So, periodically, we withdraw from the site, recharge our batteries for a semester or a year, and then plunge back into the fray. We don’t consider this a failure, an abandonment, or the equivalent of “taking our ball and going home.” Rather, it is an example of moving on when that seems best for all, without burning bridges or leaving hard feelings behind. We usually come back, with new people or a new variation on programming, and try again. Even during our least organized years, programs there have been absolute favorites for some children and some volunteers. The surface appearance does not adequately capture all that is going on. That’s why we keep coming back, even though we will probably never have a smoothly functioning experience there!
At other sites, we have gone in for group debriefings at the end of the year where it is obvious that our partners feel guilt and shame for “not holding up their end of the bargain.” These sessions are always cathartic, as we point out how much they did manage to do, and under what duress. Public school teachers and principals are particularly prone to blame themselves for not doing enough—when they do so much! They are clearly accustomed to being blamed for all sorts of things and to focusing only on perceived failures. They are so relieved to recognize how much good has been accomplished and to find that we are not judging them. Schools are also very tough to have an impact upon, but this is one reason we keep trying—they need us!
Honestly, there isn’t anybody to help you at school, not really, and you either wear down or give up.
- Summer algebra student
This summer’s math has really been fun. It isn’t a classroom atmosphere. I really like, and need, the one-on-one. I’m not as scared to ask for help or to admit I don’t understand something here. In school, I get scared a lot in math and science classes. I feel dumb, and then sometimes I just feel like giving up and just hanging out with my friends. After a test, if you didn’t do well, nobody is stopping to say “Why?” or, “What don’t you get, so we can stop and help you get it?” It’s so frustrating that you just give up. And it all starts, well, right away—like the first day! You hear what you have to do and how much and when there are tests. Go home. First homework assignment. You’re lost or stuck already, and there you go. Honestly, there isn’t anybody to help you [at school], not really, and you either wear down or give up.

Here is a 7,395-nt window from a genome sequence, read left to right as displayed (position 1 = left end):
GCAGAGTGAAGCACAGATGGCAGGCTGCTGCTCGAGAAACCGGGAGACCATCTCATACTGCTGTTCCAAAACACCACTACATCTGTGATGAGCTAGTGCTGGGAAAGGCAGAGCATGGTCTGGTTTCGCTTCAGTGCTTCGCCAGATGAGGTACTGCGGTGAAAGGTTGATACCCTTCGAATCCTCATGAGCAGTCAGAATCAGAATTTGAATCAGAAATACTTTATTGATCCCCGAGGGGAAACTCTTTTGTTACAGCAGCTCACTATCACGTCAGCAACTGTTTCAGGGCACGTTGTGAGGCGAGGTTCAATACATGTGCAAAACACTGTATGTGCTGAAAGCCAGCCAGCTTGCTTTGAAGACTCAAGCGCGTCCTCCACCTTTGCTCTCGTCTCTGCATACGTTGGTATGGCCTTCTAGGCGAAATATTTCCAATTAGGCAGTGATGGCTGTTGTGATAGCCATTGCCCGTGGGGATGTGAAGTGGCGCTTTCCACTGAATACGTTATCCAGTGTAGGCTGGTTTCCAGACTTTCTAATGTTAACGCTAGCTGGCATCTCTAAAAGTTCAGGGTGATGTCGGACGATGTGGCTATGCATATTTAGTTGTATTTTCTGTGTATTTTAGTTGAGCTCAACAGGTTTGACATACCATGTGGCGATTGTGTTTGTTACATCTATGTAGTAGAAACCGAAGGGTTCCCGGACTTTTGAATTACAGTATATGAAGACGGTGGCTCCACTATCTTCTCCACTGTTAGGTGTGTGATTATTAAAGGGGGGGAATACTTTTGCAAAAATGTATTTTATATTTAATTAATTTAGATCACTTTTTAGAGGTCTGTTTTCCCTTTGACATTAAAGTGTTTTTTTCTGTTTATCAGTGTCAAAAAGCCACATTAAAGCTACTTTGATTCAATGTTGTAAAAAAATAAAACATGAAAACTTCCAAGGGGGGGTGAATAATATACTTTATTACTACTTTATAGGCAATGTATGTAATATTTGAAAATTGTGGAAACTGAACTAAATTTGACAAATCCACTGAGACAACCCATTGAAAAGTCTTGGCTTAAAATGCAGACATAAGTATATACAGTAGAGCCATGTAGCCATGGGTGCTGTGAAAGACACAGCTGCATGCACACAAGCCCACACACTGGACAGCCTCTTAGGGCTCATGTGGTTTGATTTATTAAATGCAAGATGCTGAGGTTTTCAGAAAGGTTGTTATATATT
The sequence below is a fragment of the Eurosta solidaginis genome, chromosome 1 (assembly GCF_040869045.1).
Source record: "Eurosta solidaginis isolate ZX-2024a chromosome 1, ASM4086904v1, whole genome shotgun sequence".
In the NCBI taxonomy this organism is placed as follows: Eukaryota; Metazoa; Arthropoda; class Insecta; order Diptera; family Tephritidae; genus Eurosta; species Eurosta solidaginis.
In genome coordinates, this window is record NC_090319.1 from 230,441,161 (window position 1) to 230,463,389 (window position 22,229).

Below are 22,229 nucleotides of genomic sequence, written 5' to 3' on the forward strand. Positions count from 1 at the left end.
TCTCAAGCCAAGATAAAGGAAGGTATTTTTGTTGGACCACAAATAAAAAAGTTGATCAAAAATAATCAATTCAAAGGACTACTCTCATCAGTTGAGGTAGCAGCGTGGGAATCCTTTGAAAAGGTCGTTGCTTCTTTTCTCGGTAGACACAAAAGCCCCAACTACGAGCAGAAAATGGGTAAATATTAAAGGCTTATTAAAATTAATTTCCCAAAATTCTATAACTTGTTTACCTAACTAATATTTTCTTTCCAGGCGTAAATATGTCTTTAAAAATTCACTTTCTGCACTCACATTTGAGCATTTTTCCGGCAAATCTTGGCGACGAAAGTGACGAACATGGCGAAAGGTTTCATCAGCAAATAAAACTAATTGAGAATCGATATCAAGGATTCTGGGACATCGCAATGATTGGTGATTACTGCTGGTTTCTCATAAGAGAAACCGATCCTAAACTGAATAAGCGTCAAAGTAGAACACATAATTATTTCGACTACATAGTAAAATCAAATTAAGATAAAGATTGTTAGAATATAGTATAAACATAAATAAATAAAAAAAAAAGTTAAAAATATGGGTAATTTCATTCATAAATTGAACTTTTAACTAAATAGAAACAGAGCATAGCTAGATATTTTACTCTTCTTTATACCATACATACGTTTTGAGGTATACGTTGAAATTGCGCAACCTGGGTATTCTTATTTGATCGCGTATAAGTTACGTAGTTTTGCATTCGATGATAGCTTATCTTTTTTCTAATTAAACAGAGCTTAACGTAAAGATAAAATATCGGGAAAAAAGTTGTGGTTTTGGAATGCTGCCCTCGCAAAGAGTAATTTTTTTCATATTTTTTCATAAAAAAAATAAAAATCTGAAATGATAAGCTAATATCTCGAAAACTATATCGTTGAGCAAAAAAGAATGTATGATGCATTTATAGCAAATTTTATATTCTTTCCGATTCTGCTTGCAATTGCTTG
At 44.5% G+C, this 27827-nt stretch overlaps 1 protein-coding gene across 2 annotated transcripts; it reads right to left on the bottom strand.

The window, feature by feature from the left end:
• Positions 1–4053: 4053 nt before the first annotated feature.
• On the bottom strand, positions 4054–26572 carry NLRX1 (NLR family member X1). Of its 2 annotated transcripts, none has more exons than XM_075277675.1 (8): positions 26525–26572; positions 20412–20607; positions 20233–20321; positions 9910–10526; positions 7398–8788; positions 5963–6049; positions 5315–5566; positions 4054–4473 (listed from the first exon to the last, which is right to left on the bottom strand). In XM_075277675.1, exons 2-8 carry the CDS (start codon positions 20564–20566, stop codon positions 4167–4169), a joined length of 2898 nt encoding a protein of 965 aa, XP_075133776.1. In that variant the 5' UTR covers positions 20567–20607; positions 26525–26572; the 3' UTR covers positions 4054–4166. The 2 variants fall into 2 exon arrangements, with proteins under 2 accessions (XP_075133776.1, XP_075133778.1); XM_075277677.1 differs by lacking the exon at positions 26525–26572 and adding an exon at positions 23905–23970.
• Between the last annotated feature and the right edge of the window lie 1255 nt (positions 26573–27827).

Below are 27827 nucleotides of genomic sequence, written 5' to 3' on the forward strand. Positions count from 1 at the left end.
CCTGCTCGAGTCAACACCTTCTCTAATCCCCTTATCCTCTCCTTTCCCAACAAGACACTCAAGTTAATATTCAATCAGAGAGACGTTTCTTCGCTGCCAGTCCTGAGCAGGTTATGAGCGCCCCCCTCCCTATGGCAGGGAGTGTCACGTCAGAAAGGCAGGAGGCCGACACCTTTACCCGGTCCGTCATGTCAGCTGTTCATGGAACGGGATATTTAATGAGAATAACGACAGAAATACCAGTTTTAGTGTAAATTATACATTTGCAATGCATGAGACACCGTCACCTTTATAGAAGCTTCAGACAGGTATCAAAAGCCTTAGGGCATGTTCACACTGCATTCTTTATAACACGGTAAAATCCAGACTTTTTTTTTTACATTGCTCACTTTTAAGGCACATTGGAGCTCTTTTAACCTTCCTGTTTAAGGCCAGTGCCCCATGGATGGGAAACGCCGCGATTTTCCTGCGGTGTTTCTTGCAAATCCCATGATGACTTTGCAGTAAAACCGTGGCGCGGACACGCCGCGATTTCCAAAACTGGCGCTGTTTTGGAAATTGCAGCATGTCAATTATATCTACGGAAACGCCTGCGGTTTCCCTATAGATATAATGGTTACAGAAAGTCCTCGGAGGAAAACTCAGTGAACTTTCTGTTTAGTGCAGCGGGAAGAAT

I liked talking about learning styles, too. My eighth grade science teacher let us do some surveys and talk about learning styles. He told us he was dyslexic and had a really hard time in school with reading and with tests. I’m glad he could tell us that and tell us that it took him a long time to realize he wasn’t dumb or anything. I’m a visual learner and a hands-on learner. I can see that I am getting better with auditory learning, too, but I just do my best the other way. It’s like teachers teach the way they learn. If we don’t match them, well, we are going to have a hard time. I wish we could pick teachers for subjects that teach the way we learn. I think it would be so much better.
The field trips were very effective.
- Parent of summer algebra student
I think [she] learned a lot from her summer experience. She now feels competent at some of the skills she did not master in the 8th grade. The proof in the pudding will be how she performs in high school next year. My sense is some of the field trips were very, very effective at reinforcing the need for math skills as well as even other skills. And, she learned a lot about careers that she never had thought about before.
I don’t trust adults much. They say they are there for you, but they aren’t.
- Summer algebra student
I don’t trust adults much. Sometimes they act like they care, but they don’t. They say they are there for you, but they aren’t. People here are people who really care and I can see I can trust them. They are here and they help us and they are, like, straight up with us on what we can do and learn and what they can do to help us learn. Trust is a gift and you have to be careful who you give it to. You can tell if somebody is real if you see them every day, and in different places or situations. It’s like: are they the same person all the time, or do you catch them being someone different? I watch out for that. Everyone here, you can trust them.
I’m taking down my own “I hate math” wall.
- Summer algebra student
I had a big wall up about math. I’ve been so frustrated and I’ve been so behind. I have a learning disability, but now I say I have a learning difference. I mean I can learn math, but it can’t be in a big group. I need teachers who will actually help me one-on-one if I need it, or give me more time or different ways to learn something. I’m not dumb, you know. I think I’m really smart, but I can’t do it with lectures like that or big classes. I can see that math is like a key that I just have to have. I don’t think I really have a choice. Just about anything I want to go into, it’s going to make me have math.